On the other hand, if you aren't using stty and have problems you may need the opposite: ttyctl -f freezes the terminal to protect it from hiccups introduced by other programmes (kermit has been known to do this).

A problem I have experienced myself (on an AIX 3.2 workstation with xterm) is that termcap deinitialization sequences sent by `less' were causing automargins to be turned off --- not actually a shell problem, but you might have thought it was. The fix is to put `X' into the environment variable LESS to stop the sequences being sent. Other programs (though not zsh) may also send that sequence.

If that's not the problem, and you are having difficulties with external commands (not part of zsh), and you think some terminal setting is wrong (e.g. ^V is getting interpreted as `literal next character' when you don't want it to be), try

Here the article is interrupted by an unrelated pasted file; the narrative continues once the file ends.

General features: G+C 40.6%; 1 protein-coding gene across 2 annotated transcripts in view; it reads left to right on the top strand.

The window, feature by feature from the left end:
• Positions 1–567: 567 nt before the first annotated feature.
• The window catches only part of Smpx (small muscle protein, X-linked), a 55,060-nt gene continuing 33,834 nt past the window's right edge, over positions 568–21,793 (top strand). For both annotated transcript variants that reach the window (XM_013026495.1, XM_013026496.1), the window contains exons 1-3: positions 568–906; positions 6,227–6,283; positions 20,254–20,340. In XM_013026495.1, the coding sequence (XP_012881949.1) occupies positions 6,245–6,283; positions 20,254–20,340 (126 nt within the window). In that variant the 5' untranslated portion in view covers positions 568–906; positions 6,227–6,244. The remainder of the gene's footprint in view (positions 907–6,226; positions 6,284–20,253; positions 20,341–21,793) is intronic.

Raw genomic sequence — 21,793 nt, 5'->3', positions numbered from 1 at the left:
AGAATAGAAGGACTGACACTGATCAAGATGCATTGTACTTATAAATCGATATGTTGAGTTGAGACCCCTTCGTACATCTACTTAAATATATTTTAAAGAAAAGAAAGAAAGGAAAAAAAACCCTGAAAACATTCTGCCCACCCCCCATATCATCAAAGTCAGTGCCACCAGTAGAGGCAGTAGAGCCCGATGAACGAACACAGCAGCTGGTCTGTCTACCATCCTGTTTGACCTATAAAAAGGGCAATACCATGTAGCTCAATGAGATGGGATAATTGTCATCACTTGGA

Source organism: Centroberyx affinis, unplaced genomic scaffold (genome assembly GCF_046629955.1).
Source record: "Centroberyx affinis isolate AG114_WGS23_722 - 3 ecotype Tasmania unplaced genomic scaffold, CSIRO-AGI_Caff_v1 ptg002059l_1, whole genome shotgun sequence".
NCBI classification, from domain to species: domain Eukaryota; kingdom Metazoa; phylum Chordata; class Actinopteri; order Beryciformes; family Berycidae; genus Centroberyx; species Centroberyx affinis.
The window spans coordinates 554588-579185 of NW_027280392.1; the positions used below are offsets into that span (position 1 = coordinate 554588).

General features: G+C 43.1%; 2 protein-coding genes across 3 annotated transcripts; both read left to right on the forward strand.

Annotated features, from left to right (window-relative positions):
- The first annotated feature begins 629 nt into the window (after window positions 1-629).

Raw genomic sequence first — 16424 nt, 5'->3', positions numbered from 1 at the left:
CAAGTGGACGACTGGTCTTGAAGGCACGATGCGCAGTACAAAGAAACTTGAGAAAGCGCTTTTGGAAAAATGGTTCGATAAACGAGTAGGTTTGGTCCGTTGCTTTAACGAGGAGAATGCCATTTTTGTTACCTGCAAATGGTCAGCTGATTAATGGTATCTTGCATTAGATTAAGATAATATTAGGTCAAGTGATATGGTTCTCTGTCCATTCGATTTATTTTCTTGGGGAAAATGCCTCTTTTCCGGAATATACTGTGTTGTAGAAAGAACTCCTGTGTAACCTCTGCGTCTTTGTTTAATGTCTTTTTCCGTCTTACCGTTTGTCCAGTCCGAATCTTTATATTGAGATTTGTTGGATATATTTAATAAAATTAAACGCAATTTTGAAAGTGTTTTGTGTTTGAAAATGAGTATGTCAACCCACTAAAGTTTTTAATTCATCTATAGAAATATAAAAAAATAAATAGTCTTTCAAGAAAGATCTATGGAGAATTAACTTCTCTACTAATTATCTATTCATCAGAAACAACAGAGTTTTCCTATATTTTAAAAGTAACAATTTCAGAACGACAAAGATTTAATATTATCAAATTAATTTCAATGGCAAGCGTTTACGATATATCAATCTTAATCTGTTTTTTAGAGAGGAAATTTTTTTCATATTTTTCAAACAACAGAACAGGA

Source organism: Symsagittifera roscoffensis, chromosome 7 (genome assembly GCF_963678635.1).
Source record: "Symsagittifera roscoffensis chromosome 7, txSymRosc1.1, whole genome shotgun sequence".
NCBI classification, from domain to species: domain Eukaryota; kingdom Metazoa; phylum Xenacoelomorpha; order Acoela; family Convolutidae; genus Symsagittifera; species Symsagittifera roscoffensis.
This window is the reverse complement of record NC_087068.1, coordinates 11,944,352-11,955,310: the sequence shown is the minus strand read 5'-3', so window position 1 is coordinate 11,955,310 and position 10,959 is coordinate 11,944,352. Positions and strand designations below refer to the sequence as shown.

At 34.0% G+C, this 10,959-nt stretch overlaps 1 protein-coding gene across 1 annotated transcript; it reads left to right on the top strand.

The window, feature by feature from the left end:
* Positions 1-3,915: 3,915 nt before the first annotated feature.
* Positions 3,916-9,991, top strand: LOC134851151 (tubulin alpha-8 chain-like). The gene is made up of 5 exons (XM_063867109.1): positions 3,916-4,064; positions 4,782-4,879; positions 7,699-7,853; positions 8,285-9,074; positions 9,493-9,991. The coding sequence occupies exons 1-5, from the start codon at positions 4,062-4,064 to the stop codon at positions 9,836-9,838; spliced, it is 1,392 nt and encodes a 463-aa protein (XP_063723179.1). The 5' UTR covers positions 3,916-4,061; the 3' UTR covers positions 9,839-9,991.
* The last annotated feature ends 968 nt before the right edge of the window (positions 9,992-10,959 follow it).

ttyctl -u
    STTY='lnext "^-"' commandname
(in this example). Note that zsh doesn't reset the terminal completely afterwards: just the modes it uses itself and a number of special processing characters (see the stty(1) manual page).

3.10: Why does zsh not work in an Emacs shell mode any more?

(This information comes from Bart Schaefer and other zsh-workers.)

Emacs 19.29 or thereabouts stopped using a terminal type of "emacs" in shell buffers, and instead sets it to "dumb". Zsh only kicks in its special I'm-inside-emacs initialization when the terminal type is "emacs".

Probably the most reliable way of dealing with this is to look for the environment variable $EMACS, which is set to t in Emacs' shell mode. Putting

    [[ $EMACS = t ]] && unsetopt zle
in your .zshrc should be sufficient.